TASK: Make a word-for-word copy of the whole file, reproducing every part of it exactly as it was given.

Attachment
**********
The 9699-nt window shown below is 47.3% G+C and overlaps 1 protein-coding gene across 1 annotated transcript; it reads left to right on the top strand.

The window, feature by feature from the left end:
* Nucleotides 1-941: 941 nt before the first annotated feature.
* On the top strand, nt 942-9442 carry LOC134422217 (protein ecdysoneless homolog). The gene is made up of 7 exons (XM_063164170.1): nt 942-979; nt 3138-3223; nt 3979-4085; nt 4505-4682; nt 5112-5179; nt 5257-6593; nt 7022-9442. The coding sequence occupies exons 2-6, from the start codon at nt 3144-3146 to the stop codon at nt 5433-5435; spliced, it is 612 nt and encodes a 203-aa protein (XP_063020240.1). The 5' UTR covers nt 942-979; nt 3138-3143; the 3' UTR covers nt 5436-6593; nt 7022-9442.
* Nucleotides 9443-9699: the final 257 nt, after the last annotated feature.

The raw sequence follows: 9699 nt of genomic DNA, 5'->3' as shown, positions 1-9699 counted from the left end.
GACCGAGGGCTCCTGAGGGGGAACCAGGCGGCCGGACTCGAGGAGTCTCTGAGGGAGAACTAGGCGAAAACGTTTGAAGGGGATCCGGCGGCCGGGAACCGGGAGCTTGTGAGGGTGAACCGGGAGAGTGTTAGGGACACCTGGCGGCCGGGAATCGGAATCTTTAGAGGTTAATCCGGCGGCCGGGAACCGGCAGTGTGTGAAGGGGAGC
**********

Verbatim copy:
The 9699-nt window shown below is 47.3% G+C and overlaps 1 protein-coding gene across 1 annotated transcript; it reads left to right on the top strand.

The window, feature by feature from the left end:
* Nucleotides 1-941: 941 nt before the first annotated feature.
* On the top strand, nt 942-9442 carry LOC134422217 (protein ecdysoneless homolog). The gene is made up of 7 exons (XM_063164170.1): nt 942-979; nt 3138-3223; nt 3979-4085; nt 4505-4682; nt 5112-5179; nt 5257-6593; nt 7022-9442. The coding sequence occupies exons 2-6, from the start codon at nt 3144-3146 to the stop codon at nt 5433-5435; spliced, it is 612 nt and encodes a 203-aa protein (XP_063020240.1). The 5' UTR covers nt 942-979; nt 3138-3143; the 3' UTR covers nt 5436-6593; nt 7022-9442.
* Nucleotides 9443-9699: the final 257 nt, after the last annotated feature.

The raw sequence follows: 9699 nt of genomic DNA, 5'->3' as shown, positions 1-9699 counted from the left end.
GACCGAGGGCTCCTGAGGGGGAACCAGGCGGCCGGACTCGAGGAGTCTCTGAGGGAGAACTAGGCGAAAACGTTTGAAGGGGATCCGGCGGCCGGGAACCGGGAGCTTGTGAGGGTGAACCGGGAGAGTGTTAGGGACACCTGGCGGCCGGGAATCGGAATCTTTAGAGGTTAATCCGGCGGCCGGGAACCGGCAGTGTGTGAAGGGGAGC